What do we call it now? I’m not sure. The language tested positive the other day, but it’s a beautiful, beautiful language and it’s only in the hospital because there were some people here who wanted to be cautious. Very, very cautious.
The test’s fake anyway. The virus is a fake.
But with all that hospital equipment beeping, it’s hard to remember words. So never mind what we call it these days. It used to be a race. A very beautiful race.
Where were we?
All the other runners will do their miles wherever they happen to be–Cornwall, Australia, it doesn’t matter–and log their time onto an app, which will take their word for it and give them a medal.
Okay, the app won’t give them the medal. It has humans to do that for it.
This being Britain, a certain number of the participants will run in costume, which could be anything from a tutu to a telephone box. If you’ll click the link, you’ll see someone running in a 10 kilo a rhino costume. That’s 22 pounds, or to put it simply, a shitload of weight to go running in, especially since she has to hunch forward inside there and can’t see very well. And that’s just when she’s in training. On the day of the actual marathon, her husband will be on hand to steer her around trash barrels and gawping kids.
Irrelevant photo: This flower is orange. You’re welcome.
A third of Britain is living with tighter-than-the-national Covid restrictions because of a localized rise in case numbers. And what really matters in all of this is who’s to blame.
Boris Johnson blames the public’s “fraying discipline.” It has nothing to do with the government having encouraged people over the summer to travel, eat out, drink out, get out with their wallets in hand, or with guidelines and laws so murky that Johnson got them wrong when he explained how simple they were. Or with its own advisors (and more recently an MP) breaking them. Or with a heroically useless test and trace system.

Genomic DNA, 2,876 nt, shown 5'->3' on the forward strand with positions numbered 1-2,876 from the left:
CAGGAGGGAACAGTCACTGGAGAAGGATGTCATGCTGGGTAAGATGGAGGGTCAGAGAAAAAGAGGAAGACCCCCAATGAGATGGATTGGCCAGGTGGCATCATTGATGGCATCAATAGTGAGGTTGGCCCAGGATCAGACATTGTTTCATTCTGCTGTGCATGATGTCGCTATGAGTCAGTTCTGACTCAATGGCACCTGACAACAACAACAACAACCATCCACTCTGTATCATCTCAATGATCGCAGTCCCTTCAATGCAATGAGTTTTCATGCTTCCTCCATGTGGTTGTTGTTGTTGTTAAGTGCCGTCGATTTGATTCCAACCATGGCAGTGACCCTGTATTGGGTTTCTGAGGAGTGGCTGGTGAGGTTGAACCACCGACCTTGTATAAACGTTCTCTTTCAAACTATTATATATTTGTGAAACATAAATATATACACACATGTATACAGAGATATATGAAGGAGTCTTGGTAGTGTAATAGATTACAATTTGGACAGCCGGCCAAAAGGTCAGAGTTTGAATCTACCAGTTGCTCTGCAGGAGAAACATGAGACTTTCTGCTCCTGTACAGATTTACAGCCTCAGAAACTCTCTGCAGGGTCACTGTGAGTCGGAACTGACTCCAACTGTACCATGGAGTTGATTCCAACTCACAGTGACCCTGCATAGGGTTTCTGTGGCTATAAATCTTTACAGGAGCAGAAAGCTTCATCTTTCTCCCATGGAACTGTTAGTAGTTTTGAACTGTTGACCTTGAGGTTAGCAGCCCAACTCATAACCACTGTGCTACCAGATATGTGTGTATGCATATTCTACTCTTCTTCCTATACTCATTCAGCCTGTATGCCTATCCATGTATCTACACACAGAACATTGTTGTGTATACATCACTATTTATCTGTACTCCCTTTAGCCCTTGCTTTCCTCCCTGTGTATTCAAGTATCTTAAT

The mayor of one affected area, Middlesbrough, said the new measures were based on “factual inaccuracies and a monstrous and frightening lack of communication, and ignorance. . . . We do not accept these measures.”
Cases have managed to double in the majority of cities and towns under the tighter restrictions. I don’t have a start date for that–the restrictions started at different times in different areas–but it ended on September 20.
The best educated guess on why they haven’t been effective is that the rules are confusing and that the communities and their leaders haven’t been involved and don’t support them. Plus that when you try to talk about what’s wrong with the test and trace system the discussion quickly falls off the edge of the English language.
Okay. The expert whose opinion I’m paraphrasing, Chris Ham, said the test and trace system was “still not working well enough.” But I’m channeling what he really thinks. You know I am.
Serious, labor-intensive contact tracing in two Indian states shows that just a few events were responsible for a disproportionate number of Covid infections. It also suggests that, contrary to what’s generally been thought, children transmit the virus quite efficiently, thanks. Every time I read a study about kids and transmission, it contradicts that last one, so let’s not rest too much weight on that frail bridge, just acknowledge that it’s all still preliminary.
Still, this is the biggest epidemiological study of the spread so far.
What they found is that 8% of the people they followed caused 60% of the infections. The things that seem to separate an event from a superspreader event are how close people are to someone who’s infected, how long they’re close, and how good the ventilation is.
Contact tracers followed 78 people who’d been on a bus or train with one lone infected person, sitting within three rows of them for more than six hours, and found that 80% of them had gotten the virus. In lower-risk environments–being in the same room but three feet away–only 1.6% got the virus.
Kids between the age of five and seventeen passed the virus on to 18% of the close contacts in their own age groups. That’s not exactly parallel information–how close, how long, how well or badly ventilated, or what percent of adults passed it on to close contacts –so it doesn’t tell us whether they’re passing the bug along as efficiently as their older, wiser, creakier relatives, but what the hell, it’s information. I thought I’d throw it at you.